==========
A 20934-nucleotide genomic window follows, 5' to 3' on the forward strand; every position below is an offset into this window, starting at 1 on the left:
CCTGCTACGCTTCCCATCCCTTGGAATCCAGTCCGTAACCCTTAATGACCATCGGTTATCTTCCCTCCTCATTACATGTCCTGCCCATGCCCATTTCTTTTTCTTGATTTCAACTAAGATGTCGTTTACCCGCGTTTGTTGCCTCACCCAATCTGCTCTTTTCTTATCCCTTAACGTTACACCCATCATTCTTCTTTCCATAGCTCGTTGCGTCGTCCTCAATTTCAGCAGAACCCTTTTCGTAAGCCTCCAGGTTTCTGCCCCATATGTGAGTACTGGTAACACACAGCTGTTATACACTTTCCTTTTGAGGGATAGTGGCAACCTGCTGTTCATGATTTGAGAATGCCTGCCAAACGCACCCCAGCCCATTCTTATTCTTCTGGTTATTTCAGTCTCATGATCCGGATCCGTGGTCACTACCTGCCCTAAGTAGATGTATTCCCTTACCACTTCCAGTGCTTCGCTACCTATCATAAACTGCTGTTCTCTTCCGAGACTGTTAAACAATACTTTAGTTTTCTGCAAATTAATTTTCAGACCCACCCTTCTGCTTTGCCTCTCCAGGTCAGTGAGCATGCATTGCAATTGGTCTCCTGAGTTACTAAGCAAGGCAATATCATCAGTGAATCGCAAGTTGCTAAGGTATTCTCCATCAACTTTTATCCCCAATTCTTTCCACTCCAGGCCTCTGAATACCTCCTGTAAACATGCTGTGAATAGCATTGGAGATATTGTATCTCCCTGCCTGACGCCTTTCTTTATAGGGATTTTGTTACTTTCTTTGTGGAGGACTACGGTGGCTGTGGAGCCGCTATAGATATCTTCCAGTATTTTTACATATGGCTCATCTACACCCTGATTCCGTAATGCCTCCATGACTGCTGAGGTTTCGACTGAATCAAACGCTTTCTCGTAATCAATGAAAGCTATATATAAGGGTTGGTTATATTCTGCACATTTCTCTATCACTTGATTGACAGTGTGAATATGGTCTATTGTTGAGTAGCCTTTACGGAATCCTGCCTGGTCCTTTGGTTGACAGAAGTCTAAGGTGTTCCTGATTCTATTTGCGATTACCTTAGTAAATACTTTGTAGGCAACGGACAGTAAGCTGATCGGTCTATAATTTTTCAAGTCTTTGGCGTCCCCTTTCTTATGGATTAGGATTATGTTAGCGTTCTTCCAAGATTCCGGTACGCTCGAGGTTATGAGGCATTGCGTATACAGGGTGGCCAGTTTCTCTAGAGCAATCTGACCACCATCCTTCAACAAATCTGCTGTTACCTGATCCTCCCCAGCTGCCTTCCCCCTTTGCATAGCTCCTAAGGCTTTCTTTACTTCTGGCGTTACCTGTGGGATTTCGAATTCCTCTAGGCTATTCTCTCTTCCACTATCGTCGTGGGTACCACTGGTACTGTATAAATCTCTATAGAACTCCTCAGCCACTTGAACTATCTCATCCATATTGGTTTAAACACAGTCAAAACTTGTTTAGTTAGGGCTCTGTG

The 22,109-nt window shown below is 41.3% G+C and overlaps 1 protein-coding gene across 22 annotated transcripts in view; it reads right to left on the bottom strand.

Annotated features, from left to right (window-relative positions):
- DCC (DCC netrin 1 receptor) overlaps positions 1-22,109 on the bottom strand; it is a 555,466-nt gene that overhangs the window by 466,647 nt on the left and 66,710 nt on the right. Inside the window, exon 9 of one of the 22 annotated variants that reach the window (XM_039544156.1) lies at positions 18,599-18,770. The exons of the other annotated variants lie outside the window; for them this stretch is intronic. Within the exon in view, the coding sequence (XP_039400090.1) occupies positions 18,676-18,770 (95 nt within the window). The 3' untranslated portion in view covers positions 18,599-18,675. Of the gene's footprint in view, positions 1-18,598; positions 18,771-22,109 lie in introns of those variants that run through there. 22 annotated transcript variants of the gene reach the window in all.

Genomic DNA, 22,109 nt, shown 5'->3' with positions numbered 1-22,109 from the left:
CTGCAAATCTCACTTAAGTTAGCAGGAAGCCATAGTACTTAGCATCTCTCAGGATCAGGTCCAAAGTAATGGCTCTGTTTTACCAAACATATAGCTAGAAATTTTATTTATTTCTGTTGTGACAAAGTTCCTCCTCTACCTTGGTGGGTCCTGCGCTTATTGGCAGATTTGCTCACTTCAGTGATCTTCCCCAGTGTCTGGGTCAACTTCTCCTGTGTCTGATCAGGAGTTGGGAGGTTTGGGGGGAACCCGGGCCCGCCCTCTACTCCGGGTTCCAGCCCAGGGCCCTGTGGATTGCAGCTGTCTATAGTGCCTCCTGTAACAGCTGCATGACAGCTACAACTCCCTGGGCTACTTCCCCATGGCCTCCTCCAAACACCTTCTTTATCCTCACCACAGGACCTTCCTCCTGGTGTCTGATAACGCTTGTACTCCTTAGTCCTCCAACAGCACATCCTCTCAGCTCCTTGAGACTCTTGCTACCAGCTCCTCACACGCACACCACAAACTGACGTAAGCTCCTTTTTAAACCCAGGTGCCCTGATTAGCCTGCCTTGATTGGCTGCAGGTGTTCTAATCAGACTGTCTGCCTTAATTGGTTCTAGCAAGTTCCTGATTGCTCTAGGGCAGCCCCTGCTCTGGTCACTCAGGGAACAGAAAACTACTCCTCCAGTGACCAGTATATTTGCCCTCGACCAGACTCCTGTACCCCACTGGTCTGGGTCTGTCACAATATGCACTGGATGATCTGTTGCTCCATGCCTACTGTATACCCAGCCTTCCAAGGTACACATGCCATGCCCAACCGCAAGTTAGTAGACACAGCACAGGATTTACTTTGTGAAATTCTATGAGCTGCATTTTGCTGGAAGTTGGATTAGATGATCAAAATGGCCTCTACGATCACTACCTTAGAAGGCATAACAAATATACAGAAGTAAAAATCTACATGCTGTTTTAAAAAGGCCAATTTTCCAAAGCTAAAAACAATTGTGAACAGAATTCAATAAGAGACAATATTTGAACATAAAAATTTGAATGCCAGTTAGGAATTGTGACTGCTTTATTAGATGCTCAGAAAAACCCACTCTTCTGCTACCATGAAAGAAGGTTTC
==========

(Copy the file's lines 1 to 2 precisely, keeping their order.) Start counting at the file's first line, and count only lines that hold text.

A 20934-nucleotide genomic window follows, 5' to 3' on the forward strand; every position below is an offset into this window, starting at 1 on the left:
CCTGCTACGCTTCCCATCCCTTGGAATCCAGTCCGTAACCCTTAATGACCATCGGTTATCTTCCCTCCTCATTACATGTCCTGCCCATGCCCATTTCTTTTTCTTGATTTCAACTAAGATGTCGTTTACCCGCGTTTGTTGCCTCACCCAATCTGCTCTTTTCTTATCCCTTAACGTTACACCCATCATTCTTCTTTCCATAGCTCGTTGCGTCGTCCTCAATTTCAGCAGAACCCTTTTCGTAAGCCTCCAGGTTTCTGCCCCATATGTGAGTACTGGTAACACACAGCTGTTATACACTTTCCTTTTGAGGGATAGTGGCAACCTGCTGTTCATGATTTGAGAATGCCTGCCAAACGCACCCCAGCCCATTCTTATTCTTCTGGTTATTTCAGTCTCATGATCCGGATCCGTGGTCACTACCTGCCCTAAGTAGATGTATTCCCTTACCACTTCCAGTGCTTCGCTACCTATCATAAACTGCTGTTCTCTTCCGAGACTGTTAAACAATACTTTAGTTTTCTGCAAATTAATTTTCAGACCCACCCTTCTGCTTTGCCTCTCCAGGTCAGTGAGCATGCATTGCAATTGGTCTCCTGAGTTACTAAGCAAGGCAATATCATCAGTGAATCGCAAGTTGCTAAGGTATTCTCCATCAACTTTTATCCCCAATTCTTTCCACTCCAGGCCTCTGAATACCTCCTGTAAACATGCTGTGAATAGCATTGGAGATATTGTATCTCCCTGCCTGACGCCTTTCTTTATAGGGATTTTGTTACTTTCTTTGTGGAGGACTACGGTGGCTGTGGAGCCGCTATAGATATCTTCCAGTATTTTTACATATGGCTCATCTACACCCTGATTCCGTAATGCCTCCATGACTGCTGAGGTTTCGACTGAATCAAACGCTTTCTCGTAATCAATGAAAGCTATATATAAGGGTTGGTTATATTCTGCACATTTCTCTATCACTTGATTGACAGTGTGAATATGGTCTATTGTTGAGTAGCCTTTACGGAATCCTGCCTGGTCCTTTGGTTGACAGAAGTCTAAGGTGTTCCTGATTCTATTTGCGATTACCTTAGTAAATACTTTGTAGGCAACGGACAGTAAGCTGATCGGTCTATAATTTTTCAAGTCTTTGGCGTCCCCTTTCTTATGGATTAGGATTATGTTAGCGTTCTTCCAAGATTCCGGTACGCTCGAGGTTATGAGGCATTGCGTATACAGGGTGGCCAGTTTCTCTAGAGCAATCTGACCACCATCCTTCAACAAATCTGCTGTTACCTGATCCTCCCCAGCTGCCTTCCCCCTTTGCATAGCTCCTAAGGCTTTCTTTACTTCTGGCGTTACCTGTGGGATTTCGAATTCCTCTAGGCTATTCTCTCTTCCACTATCGTCGTGGGTACCACTGGTACTGTATAAATCTCTATAGAACTCCTCAGCCACTTGAACTATCTCATCCATATTGGTTTAAACACAGTCAAAACTTGTTTAGTTAGGGCTCTGTG